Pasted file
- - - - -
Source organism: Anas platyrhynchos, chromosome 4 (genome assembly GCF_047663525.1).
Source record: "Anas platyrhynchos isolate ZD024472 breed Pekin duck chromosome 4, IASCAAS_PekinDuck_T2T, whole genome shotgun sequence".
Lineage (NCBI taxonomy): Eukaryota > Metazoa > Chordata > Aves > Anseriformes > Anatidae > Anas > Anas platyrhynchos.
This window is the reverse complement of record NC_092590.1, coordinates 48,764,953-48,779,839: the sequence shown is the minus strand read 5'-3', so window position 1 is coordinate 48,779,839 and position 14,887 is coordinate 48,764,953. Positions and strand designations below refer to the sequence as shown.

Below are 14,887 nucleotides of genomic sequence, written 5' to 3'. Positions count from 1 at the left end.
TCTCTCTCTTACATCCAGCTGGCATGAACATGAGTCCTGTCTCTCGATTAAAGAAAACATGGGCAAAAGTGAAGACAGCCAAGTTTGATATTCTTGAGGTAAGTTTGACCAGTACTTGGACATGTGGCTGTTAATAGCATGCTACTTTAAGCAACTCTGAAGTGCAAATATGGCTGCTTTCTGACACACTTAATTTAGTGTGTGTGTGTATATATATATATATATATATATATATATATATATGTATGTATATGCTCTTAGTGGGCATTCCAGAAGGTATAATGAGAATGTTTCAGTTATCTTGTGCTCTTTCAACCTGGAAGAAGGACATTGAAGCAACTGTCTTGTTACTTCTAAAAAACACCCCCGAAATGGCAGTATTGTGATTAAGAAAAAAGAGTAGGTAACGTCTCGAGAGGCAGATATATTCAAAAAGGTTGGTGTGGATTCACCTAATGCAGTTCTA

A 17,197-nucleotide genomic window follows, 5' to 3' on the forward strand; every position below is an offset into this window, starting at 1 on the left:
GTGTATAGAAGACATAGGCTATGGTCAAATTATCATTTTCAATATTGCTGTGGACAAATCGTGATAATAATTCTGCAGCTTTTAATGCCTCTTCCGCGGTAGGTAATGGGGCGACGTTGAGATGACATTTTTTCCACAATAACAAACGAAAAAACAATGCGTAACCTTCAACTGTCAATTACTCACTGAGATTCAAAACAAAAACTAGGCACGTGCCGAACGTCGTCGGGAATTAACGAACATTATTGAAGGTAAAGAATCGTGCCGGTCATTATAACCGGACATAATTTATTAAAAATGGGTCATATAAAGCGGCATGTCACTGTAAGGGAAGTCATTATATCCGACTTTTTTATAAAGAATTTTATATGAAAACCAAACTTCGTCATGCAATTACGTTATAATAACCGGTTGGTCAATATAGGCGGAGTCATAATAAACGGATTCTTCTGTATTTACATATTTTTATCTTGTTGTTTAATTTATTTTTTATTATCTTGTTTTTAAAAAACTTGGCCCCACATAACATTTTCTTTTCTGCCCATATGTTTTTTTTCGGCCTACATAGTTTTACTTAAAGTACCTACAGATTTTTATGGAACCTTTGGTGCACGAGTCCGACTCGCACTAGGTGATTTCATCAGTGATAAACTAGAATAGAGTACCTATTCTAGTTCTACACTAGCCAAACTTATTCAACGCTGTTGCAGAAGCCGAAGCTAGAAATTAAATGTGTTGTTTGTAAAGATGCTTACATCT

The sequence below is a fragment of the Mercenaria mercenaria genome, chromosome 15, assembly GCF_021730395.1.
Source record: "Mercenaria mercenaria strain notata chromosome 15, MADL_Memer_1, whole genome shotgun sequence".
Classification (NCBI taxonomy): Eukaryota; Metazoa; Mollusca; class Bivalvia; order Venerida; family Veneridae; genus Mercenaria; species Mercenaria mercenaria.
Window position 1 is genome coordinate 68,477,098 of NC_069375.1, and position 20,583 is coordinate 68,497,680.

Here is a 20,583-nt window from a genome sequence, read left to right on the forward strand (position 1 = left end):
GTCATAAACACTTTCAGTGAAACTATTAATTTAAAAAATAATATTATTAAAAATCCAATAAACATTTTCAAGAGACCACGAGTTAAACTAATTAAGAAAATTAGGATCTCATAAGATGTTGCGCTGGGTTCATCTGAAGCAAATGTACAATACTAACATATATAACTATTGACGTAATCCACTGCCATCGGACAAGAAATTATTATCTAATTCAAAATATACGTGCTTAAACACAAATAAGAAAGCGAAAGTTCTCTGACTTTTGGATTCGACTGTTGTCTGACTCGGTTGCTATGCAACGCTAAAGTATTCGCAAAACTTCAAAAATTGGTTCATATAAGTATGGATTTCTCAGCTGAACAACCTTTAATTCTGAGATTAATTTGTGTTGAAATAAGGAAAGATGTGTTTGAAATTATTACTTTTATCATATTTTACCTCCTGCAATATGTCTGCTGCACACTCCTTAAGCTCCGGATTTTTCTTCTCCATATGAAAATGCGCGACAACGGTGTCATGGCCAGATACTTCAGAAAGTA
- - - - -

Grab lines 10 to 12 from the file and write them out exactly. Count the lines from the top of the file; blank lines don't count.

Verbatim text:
Source record: "Mercenaria mercenaria strain notata chromosome 15, MADL_Memer_1, whole genome shotgun sequence".
Classification (NCBI taxonomy): Eukaryota; Metazoa; Mollusca; class Bivalvia; order Venerida; family Veneridae; genus Mercenaria; species Mercenaria mercenaria.
Window position 1 is genome coordinate 68,477,098 of NC_069375.1, and position 20,583 is coordinate 68,497,680.